Hopkins gives Frees a deserving hand

The Inside Stuff

November 18, 1991|By Bill Tanton

The scene on the football field at Western Maryland after the school's 24-21 win over Johns Hopkins Saturday was a new one for me.

The Hopkins coaches were lined up to shake the hand of the opposing player, Eric Frees, who had almost single-handedly beaten them.

Frees ended his college career by carrying 48 times for 205 yards and two fourth-period touchdowns to lead the Green Terrors to a storybook, season-ending victory.

Augie Miceli, formerly the head coach at Calvert Hall, now Hopkins' offensive line coach, was the first to race over to grab Frees' hand. Then came Bob Benson, Jack Kendall, head coach Jim Margraff and Richie Schell. It was precisely the right thing for the Hopkins coaches to do.

Frees has been carrying Western Maryland's offense for four years and, finally, he was able to lead the Terrors to victory over their arch-rivals, their first since 1982.

There's an inclination to explain Frees with numbers, such as the 6,871 all-purpose career yards he gained, an NCAA Division III record. But numbers omit the best part of the story.

Elsewhere in that post-game scene, Western Maryland's sixth-year coach, Dale Sprague, was delivering an emotional dissertation on his tailback.

"The greatest thing Eric has is character," said the hoarse and drained Sprague. "He's an unselfish player in a world of greedy athletes."

Sprague turned to Frees and proclaimed: "Number 5, you carried a whole bunch of people into the end zone with you for those last two touchdowns."

Added Sprague: "This game was a classic. These schools, both of them committed to academics, are arch-rivals. And yet there was no dirty stuff, no fights. You didn't even see any jawing out there. This is the kind of game you dream of being in when you go into coaching. This is college football as it should be."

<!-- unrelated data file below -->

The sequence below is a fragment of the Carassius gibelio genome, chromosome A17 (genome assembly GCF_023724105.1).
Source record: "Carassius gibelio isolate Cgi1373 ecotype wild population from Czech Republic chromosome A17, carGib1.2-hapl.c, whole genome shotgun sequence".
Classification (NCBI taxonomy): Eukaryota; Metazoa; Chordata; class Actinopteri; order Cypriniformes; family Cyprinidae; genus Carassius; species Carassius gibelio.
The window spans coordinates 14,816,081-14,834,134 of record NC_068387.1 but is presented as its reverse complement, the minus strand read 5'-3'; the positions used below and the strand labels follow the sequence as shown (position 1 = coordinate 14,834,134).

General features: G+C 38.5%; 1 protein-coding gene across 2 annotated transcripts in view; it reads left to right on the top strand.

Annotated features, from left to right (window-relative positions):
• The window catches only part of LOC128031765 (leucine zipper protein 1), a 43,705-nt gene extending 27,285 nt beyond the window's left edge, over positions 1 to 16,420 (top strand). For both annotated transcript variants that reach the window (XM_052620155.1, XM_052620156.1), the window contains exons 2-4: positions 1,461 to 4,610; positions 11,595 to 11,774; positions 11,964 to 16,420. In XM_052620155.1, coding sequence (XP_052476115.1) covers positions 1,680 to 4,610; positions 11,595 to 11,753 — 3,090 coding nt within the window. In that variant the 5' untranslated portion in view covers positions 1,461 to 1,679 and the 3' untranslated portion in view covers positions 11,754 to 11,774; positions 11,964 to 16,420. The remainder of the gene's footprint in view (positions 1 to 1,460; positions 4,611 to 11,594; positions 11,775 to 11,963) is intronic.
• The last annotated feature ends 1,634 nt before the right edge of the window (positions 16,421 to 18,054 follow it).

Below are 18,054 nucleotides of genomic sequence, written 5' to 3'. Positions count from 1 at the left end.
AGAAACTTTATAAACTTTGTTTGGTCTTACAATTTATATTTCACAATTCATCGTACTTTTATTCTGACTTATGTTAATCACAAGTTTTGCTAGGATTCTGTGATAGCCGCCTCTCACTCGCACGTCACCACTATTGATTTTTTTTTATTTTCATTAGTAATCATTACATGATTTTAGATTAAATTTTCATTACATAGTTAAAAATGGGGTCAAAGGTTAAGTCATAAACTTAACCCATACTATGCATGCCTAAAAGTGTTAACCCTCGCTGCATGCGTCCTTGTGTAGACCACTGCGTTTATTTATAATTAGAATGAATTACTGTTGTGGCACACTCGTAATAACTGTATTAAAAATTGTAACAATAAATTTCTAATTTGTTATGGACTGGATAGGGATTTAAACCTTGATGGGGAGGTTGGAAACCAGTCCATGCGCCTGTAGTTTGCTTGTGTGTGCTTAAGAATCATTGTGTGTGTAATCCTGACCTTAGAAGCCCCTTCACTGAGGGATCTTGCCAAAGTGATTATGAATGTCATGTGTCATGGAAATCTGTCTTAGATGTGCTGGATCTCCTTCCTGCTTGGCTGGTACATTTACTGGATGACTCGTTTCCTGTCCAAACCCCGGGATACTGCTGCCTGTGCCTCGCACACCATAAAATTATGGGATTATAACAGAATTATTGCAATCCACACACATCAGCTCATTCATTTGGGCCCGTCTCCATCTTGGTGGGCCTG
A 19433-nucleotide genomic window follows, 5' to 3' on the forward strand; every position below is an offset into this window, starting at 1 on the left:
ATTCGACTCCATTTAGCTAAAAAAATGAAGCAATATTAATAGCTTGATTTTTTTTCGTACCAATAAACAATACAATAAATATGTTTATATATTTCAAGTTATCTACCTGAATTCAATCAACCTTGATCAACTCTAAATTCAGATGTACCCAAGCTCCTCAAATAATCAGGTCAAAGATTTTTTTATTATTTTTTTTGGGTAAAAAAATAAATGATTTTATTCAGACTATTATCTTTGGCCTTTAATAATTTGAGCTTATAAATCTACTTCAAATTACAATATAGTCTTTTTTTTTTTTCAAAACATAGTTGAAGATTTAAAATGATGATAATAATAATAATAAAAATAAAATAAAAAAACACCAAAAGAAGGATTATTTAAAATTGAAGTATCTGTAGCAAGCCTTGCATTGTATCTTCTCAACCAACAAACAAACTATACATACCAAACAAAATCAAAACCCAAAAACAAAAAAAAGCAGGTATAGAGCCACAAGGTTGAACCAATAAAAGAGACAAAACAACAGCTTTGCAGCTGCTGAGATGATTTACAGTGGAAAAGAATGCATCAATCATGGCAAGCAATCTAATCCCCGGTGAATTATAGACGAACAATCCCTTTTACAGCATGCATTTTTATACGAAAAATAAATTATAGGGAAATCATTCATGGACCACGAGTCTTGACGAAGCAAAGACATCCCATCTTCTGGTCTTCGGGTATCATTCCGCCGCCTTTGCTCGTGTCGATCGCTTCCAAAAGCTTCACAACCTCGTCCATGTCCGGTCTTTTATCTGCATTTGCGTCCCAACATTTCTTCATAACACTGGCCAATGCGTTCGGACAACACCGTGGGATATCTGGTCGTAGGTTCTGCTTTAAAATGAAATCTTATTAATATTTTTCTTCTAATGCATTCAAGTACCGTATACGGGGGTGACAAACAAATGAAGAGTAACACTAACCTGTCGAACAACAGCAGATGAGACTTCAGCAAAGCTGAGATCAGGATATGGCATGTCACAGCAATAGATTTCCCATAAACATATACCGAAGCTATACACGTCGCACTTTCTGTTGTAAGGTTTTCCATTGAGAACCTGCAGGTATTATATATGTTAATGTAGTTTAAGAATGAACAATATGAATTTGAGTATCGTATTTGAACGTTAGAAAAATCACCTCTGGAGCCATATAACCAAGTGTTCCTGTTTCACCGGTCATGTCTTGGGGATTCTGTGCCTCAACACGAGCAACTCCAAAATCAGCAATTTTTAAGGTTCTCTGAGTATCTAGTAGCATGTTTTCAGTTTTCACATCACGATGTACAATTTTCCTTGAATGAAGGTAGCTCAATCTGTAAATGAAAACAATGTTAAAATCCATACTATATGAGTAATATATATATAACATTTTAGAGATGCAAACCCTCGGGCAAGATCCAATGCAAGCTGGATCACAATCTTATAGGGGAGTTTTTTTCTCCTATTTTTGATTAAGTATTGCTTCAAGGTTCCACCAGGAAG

Frees, from Ephrata, Pa., is unassuming but he's not lacking in confidence.

"I'd like to have a shot with some NFL team," he said quietly. "The pros have been up here to time me. Beyond that, I don't know what they're thinking."

They're thinking, no doubt, that Frees is too small. He's 5 feet 8, 185 pounds. They're thinking Western Maryland is hardly a springboard to the NFL.

But they were thinking that sort of stuff about Towson State's Dave Meggett three years ago.

Frees is amazingly durable. In four years, he has missed only half of one game because of injury. The guy has genuine talent. And as Sprague reminds us, he has character.

* No one, not even Eric Frees, will ever replace Bill Shepherd in the minds of Western Maryland old-timers as the school's all-time greatest back. Shepherd was the star when the team, coached by Dick Harlow, was ranked No. 10 in the nation in 1935.

Stoney Willis was the quarterback when Shepherd, who went on toplay for the Detroit Lions, was at Westminster. Willis was asked what made Shepherd great.

"Bill Shepherd," he said, "would step in his grandmother's face if she was going to keep him from scoring a touchdown. He would rather run over a tackler than around him. But Eric Frees is the best we've had since Shepherd."

* Glenn Davis, saying he's 100 percent healthy after missing 113 games last season, is not even concerned about the dimensions of Oriole Park at Camden Yards. Says the slugging first baseman:

"If I get my pitch, I'll hit it out of the park anyhow. I can hit it out there in leftfield, centerfield or rightfield."

* Boogie Weinglass proved several things when he met the press at the Cross Keys Deli the other afternoon, foremost among them that he'll be a fans' owner if he gets the NFL franchise here. Asked what he'd name the team, Boogie said:

"I'd call [Robert] Irsay to see about getting the Colt name back. But it's not important what I think the name should be. It's important what the fans think. The team is for the fans.

"I think we should have a poll to see what they think. We should let them pick the colors of the uniforms. I can't believe they didn't have a poll here to let the fans pick the name for the new ballpark."

Weinglass, at 50, has become a multi-millionaire in business, but he has not forgotten what it was like to grow up here on John Unitas and the Colts of the glory days. Boogie and his partners would be in football not to make money, though they're not looking to lose it, but to have fun. That means they'd insist on winning -- which is what fans like best of all.

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